Type of Document Thesis Author He, Yang Author's Email Address firstname.lastname@example.org URN etd-11122004-102425 Title Applications Of Small Intestine Submucosa In Tumor Model And Vascular Tissue Engineering Degree Master of Science Department Chemical Engineering, Department of Advisory Committee
Advisor Name Title Teng Ma Committee Chair Bruce R. Locke Committee Member Chi-Kai (Kevin) Chen Committee Member Keywords
- Small Intestine Submucosa (SIS)
- Vascular Graft
- Human Breast Cancer cell
- Tumor Model
- Human Umbilical Vein Endothelial Cell
Date of Defense 2004-11-02 Availability unrestricted AbstractSmall intestinal submucosa (SIS) is an extracellular matrix (ECM) harvested from pig. It contains primarily collagen with multiple proteins and growth factors. It is a biocompatible scaffold that supports cell growth in vitro and can be remodeled by the host after transplantation. The goal of this study was to use SIS to establish a tumor model and an endothelialized vascular graft.
To establish a tumor model, human breast cancer cells were grown on SIS. Similar to carcinoma in situ and tumor invasion, cancer cells in the tumor model grew and migrated into SIS matrix, and a high percentage of proliferating cells was shown on the SIS surface compared to the SIS interior. To simulate tumor angiogenesis, the establishment of a co-culture model with human umbilical vein endothelial cell (HUVEC) and human breast cancer cell was tried. The glucose in medium was consumed by the cancer cells and the HUVEC could not achieve an adequate density, suggesting that a bioreactor, which could supply consistent nutrient environment for HUVEC is necessary for the further angiogenesis modeling.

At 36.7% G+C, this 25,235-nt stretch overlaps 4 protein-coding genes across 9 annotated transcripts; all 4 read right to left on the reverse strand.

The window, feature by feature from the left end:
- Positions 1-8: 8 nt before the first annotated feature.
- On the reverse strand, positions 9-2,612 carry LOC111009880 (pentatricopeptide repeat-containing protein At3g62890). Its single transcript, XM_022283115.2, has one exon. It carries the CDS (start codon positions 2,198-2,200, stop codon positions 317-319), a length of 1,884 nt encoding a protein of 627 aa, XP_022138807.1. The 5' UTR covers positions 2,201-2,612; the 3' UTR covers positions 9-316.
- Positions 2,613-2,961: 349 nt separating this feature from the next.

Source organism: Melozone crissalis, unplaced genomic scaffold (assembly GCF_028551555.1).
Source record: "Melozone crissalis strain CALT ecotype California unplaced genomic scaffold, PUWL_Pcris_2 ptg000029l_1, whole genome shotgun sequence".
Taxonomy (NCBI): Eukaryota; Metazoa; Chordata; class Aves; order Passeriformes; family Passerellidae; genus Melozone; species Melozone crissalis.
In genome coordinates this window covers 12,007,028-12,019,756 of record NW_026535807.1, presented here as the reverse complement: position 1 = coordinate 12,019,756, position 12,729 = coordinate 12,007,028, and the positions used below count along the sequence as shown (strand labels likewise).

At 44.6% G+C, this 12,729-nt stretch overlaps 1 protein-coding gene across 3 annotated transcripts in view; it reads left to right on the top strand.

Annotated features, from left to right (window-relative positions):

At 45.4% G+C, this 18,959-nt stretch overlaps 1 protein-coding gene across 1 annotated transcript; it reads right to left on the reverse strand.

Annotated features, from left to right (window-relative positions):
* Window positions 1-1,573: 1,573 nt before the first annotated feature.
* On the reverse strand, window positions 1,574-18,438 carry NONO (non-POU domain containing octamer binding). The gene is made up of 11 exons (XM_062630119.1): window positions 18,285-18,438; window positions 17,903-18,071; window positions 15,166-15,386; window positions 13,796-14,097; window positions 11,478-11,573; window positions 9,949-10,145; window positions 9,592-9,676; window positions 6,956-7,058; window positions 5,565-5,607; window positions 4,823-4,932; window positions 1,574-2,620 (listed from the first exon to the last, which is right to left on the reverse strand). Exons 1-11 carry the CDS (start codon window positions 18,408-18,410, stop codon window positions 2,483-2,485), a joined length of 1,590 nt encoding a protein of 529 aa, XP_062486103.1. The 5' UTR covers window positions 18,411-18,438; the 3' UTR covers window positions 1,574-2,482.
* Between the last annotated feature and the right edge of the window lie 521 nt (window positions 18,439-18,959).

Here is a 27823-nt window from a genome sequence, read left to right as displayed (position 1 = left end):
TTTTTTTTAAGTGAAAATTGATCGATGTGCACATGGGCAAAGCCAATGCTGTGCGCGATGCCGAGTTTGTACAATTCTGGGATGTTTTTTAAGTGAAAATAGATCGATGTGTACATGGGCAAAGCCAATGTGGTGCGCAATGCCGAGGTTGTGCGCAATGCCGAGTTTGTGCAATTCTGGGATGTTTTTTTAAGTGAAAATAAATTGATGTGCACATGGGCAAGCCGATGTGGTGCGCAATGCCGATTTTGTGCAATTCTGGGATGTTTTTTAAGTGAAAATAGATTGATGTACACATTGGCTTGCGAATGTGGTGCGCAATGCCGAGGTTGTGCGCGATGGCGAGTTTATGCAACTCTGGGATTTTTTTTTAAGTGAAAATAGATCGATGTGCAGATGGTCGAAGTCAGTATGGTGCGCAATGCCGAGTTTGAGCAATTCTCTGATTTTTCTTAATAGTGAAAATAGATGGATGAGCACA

Endothelialization of the luminal surface of small-diameter vascular graft is a promising method to avoid occlusion of the prosthese. The results of this study clearly demonstrated that SIS supported HUVEC proliferating and endothelial cell growth factor suppliments (ECGS) up-regulated the proliferation rate. The proliferation rate of HUVEC on SIS showed three phases including quiescent, proliferation and confluence phase. In confluence phase, an intact endothelium monolayer was formed, and CD31, an adhesion molecule expressed by HUVEC concentrated on the borders of the adjacent cells. ECM was secreted by HUVEC and anchored HUVEC onto SIS. For in vivo condition, oxygen tension is about 5%, which is defined as hypoxia comparing to 20.8% oxygen tension for in vitro cell culture. Experiments showed that HUVEC on SIS could survive and show a higher viability under hypoxic condition.
These findings should help guide the future study of SIS applications in tumor models and small-diameter vascular grafts.
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